7.18 Corridor 18: Glasgow to North West England and beyond

This section is also available in pdf format (4mb)

Corridor 18: Glasgow to North West England and beyond

7.18.1 Setting the Context

Corridor 18 covers the area between Glasgow and the border with the North West of England. The corridor is approximately 136 kilometres in length and includes part of the local authority areas of North Lanarkshire, South Lanarkshire, East Ayrshire and Dumfries and Galloway. The total population within the corridor is 307,500747 and is concentrated at the northern end of the corridor which lies within the Central Belt of Scotland. Towards the central and southern areas, the corridor encompasses the road and rail routes between the towns of Kilmarnock and Dumfries as shown in Figure 7.18.1. The corridor therefore plays a key role in linking the Central Belt of Scotland with the north of England and beyond via the M74 / M6 and West Coast Main Line routes, while the northern section provides for commuter traffic to Glasgow.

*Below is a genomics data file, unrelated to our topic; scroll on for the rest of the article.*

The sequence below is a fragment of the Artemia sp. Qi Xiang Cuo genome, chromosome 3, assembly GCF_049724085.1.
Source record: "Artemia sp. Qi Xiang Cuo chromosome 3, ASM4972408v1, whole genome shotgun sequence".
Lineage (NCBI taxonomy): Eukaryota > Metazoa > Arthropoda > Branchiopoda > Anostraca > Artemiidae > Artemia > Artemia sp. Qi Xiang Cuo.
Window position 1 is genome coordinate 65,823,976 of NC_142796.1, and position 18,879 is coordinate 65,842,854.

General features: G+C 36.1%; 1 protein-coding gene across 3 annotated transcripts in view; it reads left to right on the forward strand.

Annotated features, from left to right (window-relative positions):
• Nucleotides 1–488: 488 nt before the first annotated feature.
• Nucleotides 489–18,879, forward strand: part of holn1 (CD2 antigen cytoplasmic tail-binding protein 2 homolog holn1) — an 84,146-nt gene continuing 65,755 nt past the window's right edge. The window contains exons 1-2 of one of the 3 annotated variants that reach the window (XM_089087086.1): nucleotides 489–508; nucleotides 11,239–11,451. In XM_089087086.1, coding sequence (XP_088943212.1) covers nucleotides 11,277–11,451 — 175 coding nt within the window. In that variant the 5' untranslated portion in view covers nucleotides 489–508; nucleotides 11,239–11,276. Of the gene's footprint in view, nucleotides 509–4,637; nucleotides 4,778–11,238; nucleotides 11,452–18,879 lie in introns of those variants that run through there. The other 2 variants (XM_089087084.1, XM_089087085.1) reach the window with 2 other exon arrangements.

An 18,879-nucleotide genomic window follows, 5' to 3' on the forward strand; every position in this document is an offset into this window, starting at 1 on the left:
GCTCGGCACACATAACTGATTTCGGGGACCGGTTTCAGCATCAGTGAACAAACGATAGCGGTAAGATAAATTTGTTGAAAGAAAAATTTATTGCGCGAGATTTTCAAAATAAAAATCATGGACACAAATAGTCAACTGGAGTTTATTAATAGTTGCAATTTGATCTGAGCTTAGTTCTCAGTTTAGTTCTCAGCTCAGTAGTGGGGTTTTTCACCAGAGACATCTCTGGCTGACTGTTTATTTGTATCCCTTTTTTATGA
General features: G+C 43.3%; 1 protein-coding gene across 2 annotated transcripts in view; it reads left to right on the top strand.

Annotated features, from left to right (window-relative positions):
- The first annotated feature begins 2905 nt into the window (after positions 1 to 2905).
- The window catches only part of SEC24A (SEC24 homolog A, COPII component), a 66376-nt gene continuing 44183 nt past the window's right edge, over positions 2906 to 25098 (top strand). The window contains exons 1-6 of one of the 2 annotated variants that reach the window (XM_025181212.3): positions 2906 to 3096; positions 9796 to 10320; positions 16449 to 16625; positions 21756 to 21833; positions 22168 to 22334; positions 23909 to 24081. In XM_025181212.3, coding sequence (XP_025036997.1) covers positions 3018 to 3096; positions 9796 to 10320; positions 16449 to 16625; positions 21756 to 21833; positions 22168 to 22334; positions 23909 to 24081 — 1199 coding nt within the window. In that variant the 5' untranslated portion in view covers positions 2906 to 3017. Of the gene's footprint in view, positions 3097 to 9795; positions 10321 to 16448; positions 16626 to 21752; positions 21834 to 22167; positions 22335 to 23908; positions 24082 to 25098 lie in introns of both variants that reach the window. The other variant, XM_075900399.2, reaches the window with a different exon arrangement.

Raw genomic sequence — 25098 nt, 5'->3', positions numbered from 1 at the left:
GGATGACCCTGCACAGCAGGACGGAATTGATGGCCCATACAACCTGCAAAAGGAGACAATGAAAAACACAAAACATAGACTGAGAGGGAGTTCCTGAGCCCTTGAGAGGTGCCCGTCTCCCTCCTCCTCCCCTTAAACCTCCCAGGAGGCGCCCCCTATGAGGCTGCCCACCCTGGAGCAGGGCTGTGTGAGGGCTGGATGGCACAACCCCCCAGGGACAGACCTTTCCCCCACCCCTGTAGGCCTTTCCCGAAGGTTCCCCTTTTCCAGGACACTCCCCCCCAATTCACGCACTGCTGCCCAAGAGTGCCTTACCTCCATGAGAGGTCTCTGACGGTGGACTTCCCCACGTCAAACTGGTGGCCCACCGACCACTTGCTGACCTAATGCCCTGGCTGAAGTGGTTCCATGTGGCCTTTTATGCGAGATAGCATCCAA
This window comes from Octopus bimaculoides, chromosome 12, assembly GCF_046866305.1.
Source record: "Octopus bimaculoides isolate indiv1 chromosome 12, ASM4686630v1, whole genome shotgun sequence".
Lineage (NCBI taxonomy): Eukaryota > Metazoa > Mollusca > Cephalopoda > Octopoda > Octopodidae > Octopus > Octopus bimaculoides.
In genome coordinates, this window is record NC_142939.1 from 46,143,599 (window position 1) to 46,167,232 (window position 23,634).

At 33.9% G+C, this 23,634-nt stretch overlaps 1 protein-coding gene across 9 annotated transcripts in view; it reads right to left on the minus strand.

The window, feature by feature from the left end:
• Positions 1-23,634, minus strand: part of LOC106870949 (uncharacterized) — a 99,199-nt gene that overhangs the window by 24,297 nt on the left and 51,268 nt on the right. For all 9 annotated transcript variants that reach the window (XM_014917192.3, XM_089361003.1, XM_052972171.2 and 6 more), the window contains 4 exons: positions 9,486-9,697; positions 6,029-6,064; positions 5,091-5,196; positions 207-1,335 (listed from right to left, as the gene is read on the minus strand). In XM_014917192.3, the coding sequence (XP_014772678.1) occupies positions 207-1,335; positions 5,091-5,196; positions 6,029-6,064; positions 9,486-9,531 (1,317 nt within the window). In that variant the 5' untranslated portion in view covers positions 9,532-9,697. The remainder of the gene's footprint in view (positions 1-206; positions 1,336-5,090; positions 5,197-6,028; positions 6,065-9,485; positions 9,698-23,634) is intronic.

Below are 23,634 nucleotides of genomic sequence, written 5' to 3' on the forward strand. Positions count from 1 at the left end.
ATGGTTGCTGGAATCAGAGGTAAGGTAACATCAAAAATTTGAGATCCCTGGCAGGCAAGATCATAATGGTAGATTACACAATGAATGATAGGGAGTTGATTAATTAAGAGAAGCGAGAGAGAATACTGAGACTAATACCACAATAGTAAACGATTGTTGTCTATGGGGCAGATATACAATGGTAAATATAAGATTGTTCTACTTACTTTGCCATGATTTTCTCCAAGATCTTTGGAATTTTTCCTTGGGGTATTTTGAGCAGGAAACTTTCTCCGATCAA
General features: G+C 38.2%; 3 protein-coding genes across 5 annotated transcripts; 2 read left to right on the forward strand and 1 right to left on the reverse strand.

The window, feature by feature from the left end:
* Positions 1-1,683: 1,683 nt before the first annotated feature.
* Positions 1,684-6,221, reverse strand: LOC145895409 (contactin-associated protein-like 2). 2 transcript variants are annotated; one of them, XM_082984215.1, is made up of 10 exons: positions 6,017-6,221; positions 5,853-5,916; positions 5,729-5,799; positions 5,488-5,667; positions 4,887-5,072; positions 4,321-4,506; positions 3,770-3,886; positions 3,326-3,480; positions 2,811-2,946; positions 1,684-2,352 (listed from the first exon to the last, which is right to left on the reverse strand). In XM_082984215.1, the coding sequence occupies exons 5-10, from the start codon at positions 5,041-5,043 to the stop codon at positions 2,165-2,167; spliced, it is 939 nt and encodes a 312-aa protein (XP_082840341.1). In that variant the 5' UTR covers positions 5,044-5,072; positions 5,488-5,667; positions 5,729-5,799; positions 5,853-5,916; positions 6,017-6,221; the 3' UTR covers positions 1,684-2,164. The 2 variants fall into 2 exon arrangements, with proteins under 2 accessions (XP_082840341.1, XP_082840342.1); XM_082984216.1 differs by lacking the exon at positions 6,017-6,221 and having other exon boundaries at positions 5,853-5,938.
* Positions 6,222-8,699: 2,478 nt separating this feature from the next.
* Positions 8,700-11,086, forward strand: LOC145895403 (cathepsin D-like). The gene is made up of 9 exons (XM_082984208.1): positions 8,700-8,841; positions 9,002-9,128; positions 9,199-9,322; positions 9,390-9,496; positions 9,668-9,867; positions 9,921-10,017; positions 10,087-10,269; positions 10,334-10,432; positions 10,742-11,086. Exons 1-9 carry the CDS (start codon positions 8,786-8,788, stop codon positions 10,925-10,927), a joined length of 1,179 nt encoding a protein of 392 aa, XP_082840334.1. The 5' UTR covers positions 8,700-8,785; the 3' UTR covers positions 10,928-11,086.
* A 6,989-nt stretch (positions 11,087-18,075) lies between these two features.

Figure 7.18.2 shows the expected areas of changes in population and employment between 2005 and 2022. The population in the corridor is forecast to decrease by approximately 12,700 between 2005 and 2022, a decrease of four per cent747. At the same time, the number of households in the area is forecast to increase by around 6,400, an increase of four per cent747. This indicates a reduction in household size and population dispersal. There are major housing developments due to take place in the towns of Hamilton and East Kilbride748. Both developments are community growth areas with approximately 2000-2500 new houses in each but they are some distance from the existing railway stations.